Considering the scent emanating from the kitchen while these baked, I expected lots of peanut butter flavor, but it turned out to be rather mild. Not a complaint, just saying. The dough is definitely on the wet side, but otherwise these go together like your standard scone. And like your standard scone, they don't have much added sugar, so the light sweetness comes mostly from the banana, peanut butter and chocolate. To sum up, they taste like an awesome breakfast cookie. And Mike, the authority on all things peanut butter and chocolate, says he really likes them.

I'm curious: do you regularly eat sweets for breakfast? Do you stick to things like buttermilk pancakes and blueberry muffins, but draw the line at chocolate? Do you exclusively consume savory foods in the morning, or the opposite? Does your heart belong to cold cereal (that's one breakfast food I never eat!)?

Peanut Butter-Chocolate Chip Scones
Adapted from Peanut Butter Boy
I used smooth peanut butter, but next time I'll probably try chunky. I think the bits of nuts would make the peanut butter flavor more prominent.

Makes 8-10 scones

1 1/2 cups whole wheat pastry flour (180 grams)
1 cup quick-cooking oats (80 grams)
2 Tbs sugar
2 tsp baking powder
1/2 tsp cinnamon
1/2 tsp salt
1/3 cup mini chocolate chips, or any finely chopped chocolate of your choice
2 large eggs
1/4 cup milk
1 ripe medium banana, mashed well
1/2 cup smooth or chunky peanut butter (128 grams)

Preheat oven to 400 F. Line 1 large or 2 smaller baking sheets with parchment paper.

In a large bowl, whisk together the flour, oats, sugar, baking powder, cinnamon and salt. Stir in the chocolate.

In a medium bowl, beat the eggs and milk. Add the mashed banana and whisk to combine.

Add the peanut butter to the flour mixture and mix with a pastry blender or your fingers until you have a coarse, sandy texture. Add the egg mixture and stir until dry ingredients are moistened. Turn dough out onto a lightly floured surface. Dough will be quite wet. Sprinkle lightly with flour and knead into a ball. Flatten the ball and shape into a disk, about 8 inches in diameter and 1 inch thick. With a large, floured chef's knife, cut dough into 8 or 10 wedges, depending on the size scone you want (the size you see in the pictures are from a 10-scone batch).

Keep flouring your knife and slide it under the wedges like a spatula, then carefully lift them onto the prepared baking sheets. Again, the dough will be wet--just pat any misshapen scones back together with your fingers. Bake 15 to 16 minutes, or until scones are lightly browned and a cake tester comes out clean. If you using 2 baking sheets, swap their positions halfway through. Cool on baking sheets for 5 minutes, then transfer to a wire rack. Serve warm.

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Tuesday, January 26, 2010

Blueberry Oat Bran Muffins

After a few months without much variance in my breakfast routine, I'm happily into scones and muffins again. If my last effort wasn't exactly your cup of tea, maybe you'll like these blueberry muffins.

They are everything you can hope for in a healthy muffin. The texture is tender and moist, the lightly sweet oat bran flavor is mellow and nutty and the tops have a crackly coating of coarse sugar. I shouldn't be surprised at how good they are considering the original source.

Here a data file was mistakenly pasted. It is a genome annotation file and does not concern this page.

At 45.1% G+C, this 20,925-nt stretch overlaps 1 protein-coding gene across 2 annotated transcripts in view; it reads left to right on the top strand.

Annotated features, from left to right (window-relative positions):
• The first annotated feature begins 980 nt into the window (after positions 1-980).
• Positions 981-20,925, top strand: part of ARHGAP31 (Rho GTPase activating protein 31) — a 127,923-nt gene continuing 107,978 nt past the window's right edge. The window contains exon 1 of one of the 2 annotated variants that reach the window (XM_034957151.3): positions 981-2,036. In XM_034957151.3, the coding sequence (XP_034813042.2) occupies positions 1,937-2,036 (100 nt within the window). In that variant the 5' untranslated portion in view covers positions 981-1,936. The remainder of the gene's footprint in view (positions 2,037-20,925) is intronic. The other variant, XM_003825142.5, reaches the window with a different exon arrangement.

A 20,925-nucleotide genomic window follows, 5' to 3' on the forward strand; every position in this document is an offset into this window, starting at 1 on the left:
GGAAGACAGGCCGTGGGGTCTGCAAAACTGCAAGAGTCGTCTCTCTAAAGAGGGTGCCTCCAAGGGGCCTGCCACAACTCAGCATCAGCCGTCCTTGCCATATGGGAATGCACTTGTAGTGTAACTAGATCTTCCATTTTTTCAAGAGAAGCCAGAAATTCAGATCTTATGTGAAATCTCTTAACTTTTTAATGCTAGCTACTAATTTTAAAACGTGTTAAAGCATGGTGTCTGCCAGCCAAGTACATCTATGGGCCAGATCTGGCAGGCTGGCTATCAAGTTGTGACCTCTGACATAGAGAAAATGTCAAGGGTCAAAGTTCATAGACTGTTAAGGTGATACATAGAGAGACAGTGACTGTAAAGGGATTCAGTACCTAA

I also have to mention that I tried a new brand of frozen blueberries--Stahlbush Island Farms, found at Whole Foods Market. They're so noticeably sweet and flavorful compared to others I've tried. I made pancakes using some of these berries mixed with my grocery store's brand of organic wild blueberries, and the difference in taste was huge--by that I mean, the Stahlbush fruit actually tasted like blueberries. They sell a whole array of frozen fruit, and I think these muffins would be awesome with the berry blend.

If you don't come across this brand where you live, don't dismay. Just try as many different ones as you can since quality seems to vary. These are also one of the more expensive options in the freezer case, and I think you tend to get what you pay for with frozen berries.

Blueberry Oat Bran Muffins

Adapted from Chocolate and Zucchini

This is simply a good muffin that also happens to be low-calorie and lowfat. I'd like to try it with other frozen berries, or a mixture. I didn't toss my berries with flour, but think doing so will prevent them from clumping together and sinking so much, as they did in the muffin above--this change is reflected below. If you use fresh berries, you may skip this step. Whole wheat pastry flour keeps the crumb light and tender while adding nutrients, but you can substitute all-purpose flour if you like.

Makes 12

120 grams oat bran (1 cup plus 3 Tbs)
120 grams whole wheat pastry flour (1 cup), plus extra for dusting berries
100 grams sugar (scant 1/2 cup)
1 1/2 tsp baking powder
1/2 tsp baking soda
1/2 tsp coarse salt
2 large eggs
3/4 cup plus 2 Tbs buttermilk
2 Tbs vegetable oil
1 tsp vanilla extract
1 heaping cup frozen blueberries (do not thaw)
Coarse sugar (such as turbinado or demerara) for sprinkling (substitute granulated if necessary)